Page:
Today the Church marks the baptism of Christ. John the Baptist refers to Jesus in three ways that link him to the story of the people of God—a superabundance of imagery.
1. The description ‘the Lamb of God who takes away the sins of the world’ links Jesus to Isaiah’s vision of a restored Israel, post the Babylonian exile (Israel having been judged by means of Babylon). See Isaiah 42, 49, 50, 52, 53, with the lamb imagery in 53:6, 7.
2. The Holy Spirit resting on Jesus in the form of a dove, as he stands surrounded by the waters of baptism, links Jesus to the post-flood. Noah sent out a dove who returned with an olive branch and later did not return, indicating that the flood had subsided and life could begin again. See Genesis 6-9, especially 8:8-12.
3. The title ‘the Son of God’ links Jesus to king David, called God’s ‘firstborn son’, whose throne God promised to establish through all generations. See, for example, Psalm 89:19-37.
What John ‘foresaw’ comes to pass within a generation of Jesus’ death and resurrection. The First Jewish-Roman War (66-70AD) saw the end of the Herodian dynasty, and the destruction of the temple: an existential crisis for Judaism in the aftermath of which the Church would emerge as a world-changing community (Judaism would also re-emerge in a new form).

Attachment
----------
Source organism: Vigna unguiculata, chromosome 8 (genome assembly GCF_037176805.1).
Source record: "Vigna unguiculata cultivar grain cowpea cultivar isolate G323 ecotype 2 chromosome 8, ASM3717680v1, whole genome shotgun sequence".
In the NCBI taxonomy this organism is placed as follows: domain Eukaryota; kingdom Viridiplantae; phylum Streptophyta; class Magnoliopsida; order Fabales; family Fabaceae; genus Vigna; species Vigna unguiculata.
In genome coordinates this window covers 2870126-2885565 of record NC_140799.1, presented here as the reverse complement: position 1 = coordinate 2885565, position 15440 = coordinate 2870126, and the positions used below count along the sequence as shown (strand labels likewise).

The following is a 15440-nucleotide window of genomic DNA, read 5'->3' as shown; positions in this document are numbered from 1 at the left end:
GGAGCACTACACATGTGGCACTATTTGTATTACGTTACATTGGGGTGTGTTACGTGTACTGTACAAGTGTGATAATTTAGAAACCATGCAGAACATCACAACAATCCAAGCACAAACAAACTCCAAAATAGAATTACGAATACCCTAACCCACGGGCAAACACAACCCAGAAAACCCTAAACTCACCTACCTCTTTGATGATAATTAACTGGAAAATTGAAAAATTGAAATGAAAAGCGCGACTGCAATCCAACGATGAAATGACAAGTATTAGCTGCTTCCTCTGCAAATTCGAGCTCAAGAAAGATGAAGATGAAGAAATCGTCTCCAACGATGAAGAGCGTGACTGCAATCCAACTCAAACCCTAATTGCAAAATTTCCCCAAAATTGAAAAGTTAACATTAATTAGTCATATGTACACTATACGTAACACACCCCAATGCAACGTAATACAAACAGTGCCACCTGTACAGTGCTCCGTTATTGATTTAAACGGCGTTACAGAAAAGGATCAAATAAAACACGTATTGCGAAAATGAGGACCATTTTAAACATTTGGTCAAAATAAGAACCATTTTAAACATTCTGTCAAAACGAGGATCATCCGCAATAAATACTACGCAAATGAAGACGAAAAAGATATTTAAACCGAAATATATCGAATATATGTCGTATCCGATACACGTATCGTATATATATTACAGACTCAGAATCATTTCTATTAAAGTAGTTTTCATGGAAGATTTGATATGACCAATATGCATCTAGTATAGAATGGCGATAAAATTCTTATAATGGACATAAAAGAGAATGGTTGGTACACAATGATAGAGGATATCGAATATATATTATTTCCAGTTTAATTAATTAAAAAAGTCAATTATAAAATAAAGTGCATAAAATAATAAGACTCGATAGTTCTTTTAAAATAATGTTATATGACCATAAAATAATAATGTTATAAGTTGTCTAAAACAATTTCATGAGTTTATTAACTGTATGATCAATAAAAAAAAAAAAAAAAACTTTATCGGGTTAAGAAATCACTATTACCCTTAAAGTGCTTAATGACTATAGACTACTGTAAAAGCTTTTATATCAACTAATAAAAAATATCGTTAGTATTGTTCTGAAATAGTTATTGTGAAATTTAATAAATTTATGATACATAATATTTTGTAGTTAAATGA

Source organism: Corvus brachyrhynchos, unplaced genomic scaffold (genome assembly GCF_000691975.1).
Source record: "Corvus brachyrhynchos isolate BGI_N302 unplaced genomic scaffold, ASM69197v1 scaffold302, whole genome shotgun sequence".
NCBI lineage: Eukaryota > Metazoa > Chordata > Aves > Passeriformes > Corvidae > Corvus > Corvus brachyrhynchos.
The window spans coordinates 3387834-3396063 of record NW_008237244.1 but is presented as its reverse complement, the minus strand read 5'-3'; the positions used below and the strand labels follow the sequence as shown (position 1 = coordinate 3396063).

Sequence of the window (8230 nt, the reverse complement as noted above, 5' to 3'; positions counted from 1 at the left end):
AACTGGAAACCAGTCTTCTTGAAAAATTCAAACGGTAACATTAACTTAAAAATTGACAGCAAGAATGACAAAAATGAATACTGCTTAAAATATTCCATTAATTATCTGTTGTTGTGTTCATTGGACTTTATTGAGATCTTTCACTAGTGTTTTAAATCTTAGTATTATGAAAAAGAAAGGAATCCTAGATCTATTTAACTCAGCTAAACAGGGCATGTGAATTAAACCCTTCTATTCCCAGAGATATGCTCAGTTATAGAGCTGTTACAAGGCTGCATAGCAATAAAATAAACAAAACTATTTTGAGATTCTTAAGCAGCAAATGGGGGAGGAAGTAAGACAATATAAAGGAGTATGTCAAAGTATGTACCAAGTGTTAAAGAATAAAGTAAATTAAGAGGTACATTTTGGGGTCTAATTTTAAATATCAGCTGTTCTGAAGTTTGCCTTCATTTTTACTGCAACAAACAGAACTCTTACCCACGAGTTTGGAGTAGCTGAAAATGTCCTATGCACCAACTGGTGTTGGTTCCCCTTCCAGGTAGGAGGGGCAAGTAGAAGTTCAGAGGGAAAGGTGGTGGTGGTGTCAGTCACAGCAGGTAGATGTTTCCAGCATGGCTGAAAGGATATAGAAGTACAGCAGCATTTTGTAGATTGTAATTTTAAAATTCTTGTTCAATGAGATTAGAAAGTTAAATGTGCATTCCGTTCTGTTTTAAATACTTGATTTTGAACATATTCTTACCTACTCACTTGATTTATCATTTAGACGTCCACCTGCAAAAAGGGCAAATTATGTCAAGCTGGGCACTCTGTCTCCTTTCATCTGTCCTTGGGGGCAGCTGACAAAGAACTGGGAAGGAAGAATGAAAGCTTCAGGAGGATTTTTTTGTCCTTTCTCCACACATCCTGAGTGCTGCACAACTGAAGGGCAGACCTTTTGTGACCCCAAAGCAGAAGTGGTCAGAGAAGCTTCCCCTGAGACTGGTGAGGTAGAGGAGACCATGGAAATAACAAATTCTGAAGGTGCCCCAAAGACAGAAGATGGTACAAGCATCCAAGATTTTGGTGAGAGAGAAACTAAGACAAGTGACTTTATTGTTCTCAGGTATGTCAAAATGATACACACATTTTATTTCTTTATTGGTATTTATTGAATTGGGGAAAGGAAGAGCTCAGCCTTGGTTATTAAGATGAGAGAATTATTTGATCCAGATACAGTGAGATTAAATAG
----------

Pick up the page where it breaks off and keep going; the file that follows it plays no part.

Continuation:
Jesus’ baptism, then, prefigures imminent and cataclysmic judgement on the people of God (and then beyond) followed by a restoration (for them, and then beyond). God active in human history. It is not so much Jesus identifying directly with sinful humanity, as Jesus identifying with the covenant-making God, Yahweh, who calls and works with a particular people for the blessing of the nations of peoples.
Does this have any relevance today? And not as abstract theology beyond history, but as pattern in history?